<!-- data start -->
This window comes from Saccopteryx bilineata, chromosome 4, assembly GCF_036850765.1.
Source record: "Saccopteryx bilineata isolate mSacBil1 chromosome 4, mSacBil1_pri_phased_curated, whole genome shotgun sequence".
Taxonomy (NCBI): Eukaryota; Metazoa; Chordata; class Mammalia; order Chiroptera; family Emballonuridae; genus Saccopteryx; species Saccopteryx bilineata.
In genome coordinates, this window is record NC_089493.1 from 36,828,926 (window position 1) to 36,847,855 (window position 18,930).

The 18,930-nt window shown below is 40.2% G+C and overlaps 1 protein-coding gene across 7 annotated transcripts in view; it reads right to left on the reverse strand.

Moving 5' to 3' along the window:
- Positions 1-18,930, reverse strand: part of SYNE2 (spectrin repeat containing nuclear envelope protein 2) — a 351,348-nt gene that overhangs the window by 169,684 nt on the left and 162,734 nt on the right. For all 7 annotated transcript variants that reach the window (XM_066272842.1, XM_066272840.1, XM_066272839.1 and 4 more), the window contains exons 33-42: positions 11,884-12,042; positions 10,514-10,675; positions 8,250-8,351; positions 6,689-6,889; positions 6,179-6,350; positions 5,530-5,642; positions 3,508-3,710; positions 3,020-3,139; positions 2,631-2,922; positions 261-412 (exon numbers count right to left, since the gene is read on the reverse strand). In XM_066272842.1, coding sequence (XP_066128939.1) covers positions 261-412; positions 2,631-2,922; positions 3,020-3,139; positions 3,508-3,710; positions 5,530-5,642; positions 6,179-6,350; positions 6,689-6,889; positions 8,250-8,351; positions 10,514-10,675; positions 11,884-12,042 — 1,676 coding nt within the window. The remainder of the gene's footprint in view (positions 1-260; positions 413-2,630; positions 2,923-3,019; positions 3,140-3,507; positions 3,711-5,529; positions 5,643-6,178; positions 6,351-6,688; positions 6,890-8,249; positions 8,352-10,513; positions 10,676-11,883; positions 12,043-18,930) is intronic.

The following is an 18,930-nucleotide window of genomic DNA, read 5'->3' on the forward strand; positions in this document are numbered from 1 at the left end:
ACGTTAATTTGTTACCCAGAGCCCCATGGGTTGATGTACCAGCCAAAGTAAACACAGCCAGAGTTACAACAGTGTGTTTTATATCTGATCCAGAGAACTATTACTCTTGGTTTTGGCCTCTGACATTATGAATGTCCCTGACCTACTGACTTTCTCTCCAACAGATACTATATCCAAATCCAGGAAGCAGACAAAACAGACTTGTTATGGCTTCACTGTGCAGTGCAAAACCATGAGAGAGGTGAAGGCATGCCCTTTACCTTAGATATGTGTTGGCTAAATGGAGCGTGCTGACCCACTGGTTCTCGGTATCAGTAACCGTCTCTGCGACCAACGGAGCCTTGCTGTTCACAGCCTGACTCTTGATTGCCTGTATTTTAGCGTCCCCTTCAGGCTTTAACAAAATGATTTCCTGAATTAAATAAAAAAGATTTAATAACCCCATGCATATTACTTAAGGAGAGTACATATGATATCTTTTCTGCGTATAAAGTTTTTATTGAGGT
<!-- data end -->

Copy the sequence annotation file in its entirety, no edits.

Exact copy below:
This window comes from Saccopteryx bilineata, chromosome 4, assembly GCF_036850765.1.
Source record: "Saccopteryx bilineata isolate mSacBil1 chromosome 4, mSacBil1_pri_phased_curated, whole genome shotgun sequence".
Taxonomy (NCBI): Eukaryota; Metazoa; Chordata; class Mammalia; order Chiroptera; family Emballonuridae; genus Saccopteryx; species Saccopteryx bilineata.
In genome coordinates, this window is record NC_089493.1 from 36,828,926 (window position 1) to 36,847,855 (window position 18,930).

The 18,930-nt window shown below is 40.2% G+C and overlaps 1 protein-coding gene across 7 annotated transcripts in view; it reads right to left on the reverse strand.

Moving 5' to 3' along the window:
- Positions 1-18,930, reverse strand: part of SYNE2 (spectrin repeat containing nuclear envelope protein 2) — a 351,348-nt gene that overhangs the window by 169,684 nt on the left and 162,734 nt on the right. For all 7 annotated transcript variants that reach the window (XM_066272842.1, XM_066272840.1, XM_066272839.1 and 4 more), the window contains exons 33-42: positions 11,884-12,042; positions 10,514-10,675; positions 8,250-8,351; positions 6,689-6,889; positions 6,179-6,350; positions 5,530-5,642; positions 3,508-3,710; positions 3,020-3,139; positions 2,631-2,922; positions 261-412 (exon numbers count right to left, since the gene is read on the reverse strand). In XM_066272842.1, coding sequence (XP_066128939.1) covers positions 261-412; positions 2,631-2,922; positions 3,020-3,139; positions 3,508-3,710; positions 5,530-5,642; positions 6,179-6,350; positions 6,689-6,889; positions 8,250-8,351; positions 10,514-10,675; positions 11,884-12,042 — 1,676 coding nt within the window. The remainder of the gene's footprint in view (positions 1-260; positions 413-2,630; positions 2,923-3,019; positions 3,140-3,507; positions 3,711-5,529; positions 5,643-6,178; positions 6,351-6,688; positions 6,890-8,249; positions 8,352-10,513; positions 10,676-11,883; positions 12,043-18,930) is intronic.

The following is an 18,930-nucleotide window of genomic DNA, read 5'->3' on the forward strand; positions in this document are numbered from 1 at the left end:
ACGTTAATTTGTTACCCAGAGCCCCATGGGTTGATGTACCAGCCAAAGTAAACACAGCCAGAGTTACAACAGTGTGTTTTATATCTGATCCAGAGAACTATTACTCTTGGTTTTGGCCTCTGACATTATGAATGTCCCTGACCTACTGACTTTCTCTCCAACAGATACTATATCCAAATCCAGGAAGCAGACAAAACAGACTTGTTATGGCTTCACTGTGCAGTGCAAAACCATGAGAGAGGTGAAGGCATGCCCTTTACCTTAGATATGTGTTGGCTAAATGGAGCGTGCTGACCCACTGGTTCTCGGTATCAGTAACCGTCTCTGCGACCAACGGAGCCTTGCTGTTCACAGCCTGACTCTTGATTGCCTGTATTTTAGCGTCCCCTTCAGGCTTTAACAAAATGATTTCCTGAATTAAATAAAAAAGATTTAATAACCCCATGCATATTACTTAAGGAGAGTACATATGATATCTTTTCTGCGTATAAAGTTTTTATTGAGGT